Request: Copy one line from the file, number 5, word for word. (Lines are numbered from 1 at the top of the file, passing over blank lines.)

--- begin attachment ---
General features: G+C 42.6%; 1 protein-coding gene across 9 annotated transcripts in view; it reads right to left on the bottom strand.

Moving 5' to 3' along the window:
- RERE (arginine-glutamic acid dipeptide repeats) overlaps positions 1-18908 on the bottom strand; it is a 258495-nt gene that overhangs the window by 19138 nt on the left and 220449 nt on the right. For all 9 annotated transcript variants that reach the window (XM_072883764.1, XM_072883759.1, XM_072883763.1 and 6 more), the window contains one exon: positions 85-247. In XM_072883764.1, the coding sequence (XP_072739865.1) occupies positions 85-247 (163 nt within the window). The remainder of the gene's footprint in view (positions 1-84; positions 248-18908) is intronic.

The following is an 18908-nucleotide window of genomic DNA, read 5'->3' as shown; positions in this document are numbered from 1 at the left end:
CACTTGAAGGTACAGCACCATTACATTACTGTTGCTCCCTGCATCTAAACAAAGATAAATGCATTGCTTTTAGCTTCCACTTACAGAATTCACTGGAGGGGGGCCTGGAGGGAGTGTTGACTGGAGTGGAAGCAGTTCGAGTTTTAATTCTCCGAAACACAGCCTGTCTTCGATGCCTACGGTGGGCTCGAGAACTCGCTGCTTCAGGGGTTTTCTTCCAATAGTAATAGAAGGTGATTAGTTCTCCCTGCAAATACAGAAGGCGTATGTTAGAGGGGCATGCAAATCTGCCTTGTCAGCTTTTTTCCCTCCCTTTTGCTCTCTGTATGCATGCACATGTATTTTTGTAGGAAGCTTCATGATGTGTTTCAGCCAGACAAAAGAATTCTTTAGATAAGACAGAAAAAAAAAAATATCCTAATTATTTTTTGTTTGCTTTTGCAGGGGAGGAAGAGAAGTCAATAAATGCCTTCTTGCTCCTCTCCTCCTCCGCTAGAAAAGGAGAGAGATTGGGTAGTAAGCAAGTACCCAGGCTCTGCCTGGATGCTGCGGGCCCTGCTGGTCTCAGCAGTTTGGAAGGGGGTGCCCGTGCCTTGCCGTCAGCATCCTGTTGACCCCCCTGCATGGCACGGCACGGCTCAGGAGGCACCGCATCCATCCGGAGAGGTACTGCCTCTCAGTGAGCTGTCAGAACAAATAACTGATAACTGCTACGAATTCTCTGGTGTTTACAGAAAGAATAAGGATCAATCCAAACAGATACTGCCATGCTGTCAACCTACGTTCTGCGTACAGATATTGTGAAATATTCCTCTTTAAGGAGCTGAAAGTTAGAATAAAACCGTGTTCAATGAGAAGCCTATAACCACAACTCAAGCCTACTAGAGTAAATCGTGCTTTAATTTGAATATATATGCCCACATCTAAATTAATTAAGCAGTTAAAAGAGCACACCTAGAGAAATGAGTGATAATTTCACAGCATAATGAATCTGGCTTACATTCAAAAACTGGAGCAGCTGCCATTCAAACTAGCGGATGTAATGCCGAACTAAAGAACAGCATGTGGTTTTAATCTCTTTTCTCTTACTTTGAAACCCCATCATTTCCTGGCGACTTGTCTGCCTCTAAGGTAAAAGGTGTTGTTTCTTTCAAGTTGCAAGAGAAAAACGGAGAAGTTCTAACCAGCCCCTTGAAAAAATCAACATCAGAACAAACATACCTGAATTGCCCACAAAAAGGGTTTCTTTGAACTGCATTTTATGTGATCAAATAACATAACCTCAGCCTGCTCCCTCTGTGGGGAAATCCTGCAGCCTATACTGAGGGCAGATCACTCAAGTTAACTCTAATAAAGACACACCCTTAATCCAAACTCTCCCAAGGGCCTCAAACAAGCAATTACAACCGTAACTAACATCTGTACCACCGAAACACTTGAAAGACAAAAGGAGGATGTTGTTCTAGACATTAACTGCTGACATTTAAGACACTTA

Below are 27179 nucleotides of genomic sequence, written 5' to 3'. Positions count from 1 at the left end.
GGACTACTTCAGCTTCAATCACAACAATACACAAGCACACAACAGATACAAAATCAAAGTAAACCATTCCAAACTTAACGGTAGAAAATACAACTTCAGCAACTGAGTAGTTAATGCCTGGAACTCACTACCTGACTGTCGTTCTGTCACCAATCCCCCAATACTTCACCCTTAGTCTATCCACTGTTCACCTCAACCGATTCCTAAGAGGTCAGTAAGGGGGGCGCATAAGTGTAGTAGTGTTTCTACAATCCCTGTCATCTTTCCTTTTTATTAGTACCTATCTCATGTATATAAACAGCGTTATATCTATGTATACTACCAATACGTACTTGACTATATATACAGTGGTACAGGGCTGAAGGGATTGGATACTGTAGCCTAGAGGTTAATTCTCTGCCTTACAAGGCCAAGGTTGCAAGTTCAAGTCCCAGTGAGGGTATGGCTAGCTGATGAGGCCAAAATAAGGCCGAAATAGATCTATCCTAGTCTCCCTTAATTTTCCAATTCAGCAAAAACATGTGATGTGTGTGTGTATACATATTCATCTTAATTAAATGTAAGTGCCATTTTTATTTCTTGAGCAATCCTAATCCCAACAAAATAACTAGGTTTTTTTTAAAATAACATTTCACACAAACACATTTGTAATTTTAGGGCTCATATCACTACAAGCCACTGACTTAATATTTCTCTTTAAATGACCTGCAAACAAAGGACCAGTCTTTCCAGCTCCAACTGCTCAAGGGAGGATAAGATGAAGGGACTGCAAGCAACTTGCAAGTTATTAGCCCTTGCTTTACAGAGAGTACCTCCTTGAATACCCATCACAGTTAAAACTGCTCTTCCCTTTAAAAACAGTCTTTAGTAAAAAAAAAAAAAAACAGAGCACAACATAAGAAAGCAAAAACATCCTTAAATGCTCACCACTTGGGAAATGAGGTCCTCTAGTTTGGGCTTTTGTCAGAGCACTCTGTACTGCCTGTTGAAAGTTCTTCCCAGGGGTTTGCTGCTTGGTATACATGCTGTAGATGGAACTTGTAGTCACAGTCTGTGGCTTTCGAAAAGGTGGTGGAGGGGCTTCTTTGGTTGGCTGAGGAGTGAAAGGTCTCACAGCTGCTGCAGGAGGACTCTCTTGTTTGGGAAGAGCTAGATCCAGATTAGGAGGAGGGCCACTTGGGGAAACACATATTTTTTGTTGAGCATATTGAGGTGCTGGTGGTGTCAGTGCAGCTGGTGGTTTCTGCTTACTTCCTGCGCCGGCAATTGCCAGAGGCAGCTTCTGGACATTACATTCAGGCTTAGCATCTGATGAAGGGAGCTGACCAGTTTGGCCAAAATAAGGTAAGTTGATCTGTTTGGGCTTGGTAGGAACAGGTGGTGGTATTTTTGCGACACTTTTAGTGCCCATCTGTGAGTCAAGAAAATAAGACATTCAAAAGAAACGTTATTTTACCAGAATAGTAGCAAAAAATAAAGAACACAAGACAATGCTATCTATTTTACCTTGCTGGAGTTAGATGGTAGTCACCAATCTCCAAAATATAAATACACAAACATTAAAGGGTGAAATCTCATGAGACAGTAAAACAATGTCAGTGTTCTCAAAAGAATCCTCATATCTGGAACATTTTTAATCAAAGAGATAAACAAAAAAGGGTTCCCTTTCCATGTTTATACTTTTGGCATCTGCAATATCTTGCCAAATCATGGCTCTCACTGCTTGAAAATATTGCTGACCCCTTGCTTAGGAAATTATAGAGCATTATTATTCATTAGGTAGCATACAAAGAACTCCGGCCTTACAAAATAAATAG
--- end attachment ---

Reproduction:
CACTTGAAGGTACAGCACCATTACATTACTGTTGCTCCCTGCATCTAAACAAAGATAAATGCATTGCTTTTAGCTTCCACTTACAGAATTCACTGGAGGGGGGCCTGGAGGGAGTGTTGACTGGAGTGGAAGCAGTTCGAGTTTTAATTCTCCGAAACACAGCCTGTCTTCGATGCCTACGGTGGGCTCGAGAACTCGCTGCTTCAGGGGTTTTCTTCCAATAGTAATAGAAGGTGATTAGTTCTCCCTGCAAATACAGAAGGCGTATGTTAGAGGGGCATGCAAATCTGCCTTGTCAGCTTTTTTCCCTCCCTTTTGCTCTCTGTATGCATGCACATGTATTTTTGTAGGAAGCTTCATGATGTGTTTCAGCCAGACAAAAGAATTCTTTAGATAAGACAGAAAAAAAAAAATATCCTAATTATTTTTTGTTTGCTTTTGCAGGGGAGGAAGAGAAGTCAATAAATGCCTTCTTGCTCCTCTCCTCCTCCGCTAGAAAAGGAGAGAGATTGGGTAGTAAGCAAGTACCCAGGCTCTGCCTGGATGCTGCGGGCCCTGCTGGTCTCAGCAGTTTGGAAGGGGGTGCCCGTGCCTTGCCGTCAGCATCCTGTTGACCCCCCTGCATGGCACGGCACGGCTCAGGAGGCACCGCATCCATCCGGAGAGGTACTGCCTCTCAGTGAGCTGTCAGAACAAATAACTGATAACTGCTACGAATTCTCTGGTGTTTACAGAAAGAATAAGGATCAATCCAAACAGATACTGCCATGCTGTCAACCTACGTTCTGCGTACAGATATTGTGAAATATTCCTCTTTAAGGAGCTGAAAGTTAGAATAAAACCGTGTTCAATGAGAAGCCTATAACCACAACTCAAGCCTACTAGAGTAAATCGTGCTTTAATTTGAATATATATGCCCACATCTAAATTAATTAAGCAGTTAAAAGAGCACACCTAGAGAAATGAGTGATAATTTCACAGCATAATGAATCTGGCTTACATTCAAAAACTGGAGCAGCTGCCATTCAAACTAGCGGATGTAATGCCGAACTAAAGAACAGCATGTGGTTTTAATCTCTTTTCTCTTACTTTGAAACCCCATCATTTCCTGGCGACTTGTCTGCCTCTAAGGTAAAAGGTGTTGTTTCTTTCAAGTTGCAAGAGAAAAACGGAGAAGTTCTAACCAGCCCCTTGAAAAAATCAACATCAGAACAAACATACCTGAATTGCCCACAAAAAGGGTTTCTTTGAACTGCATTTTATGTGATCAAATAACATAACCTCAGCCTGCTCCCTCTGTGGGGAAATCCTGCAGCCTATACTGAGGGCAGATCACTCAAGTTAACTCTAATAAAGACACACCCTTAATCCAAACTCTCCCAAGGGCCTCAAACAAGCAATTACAACCGTAACTAACATCTGTACCACCGAAACACTTGAAAGACAAAAGGAGGATGTTGTTCTAGACATTAACTGCTGACATTTAAGACACTTA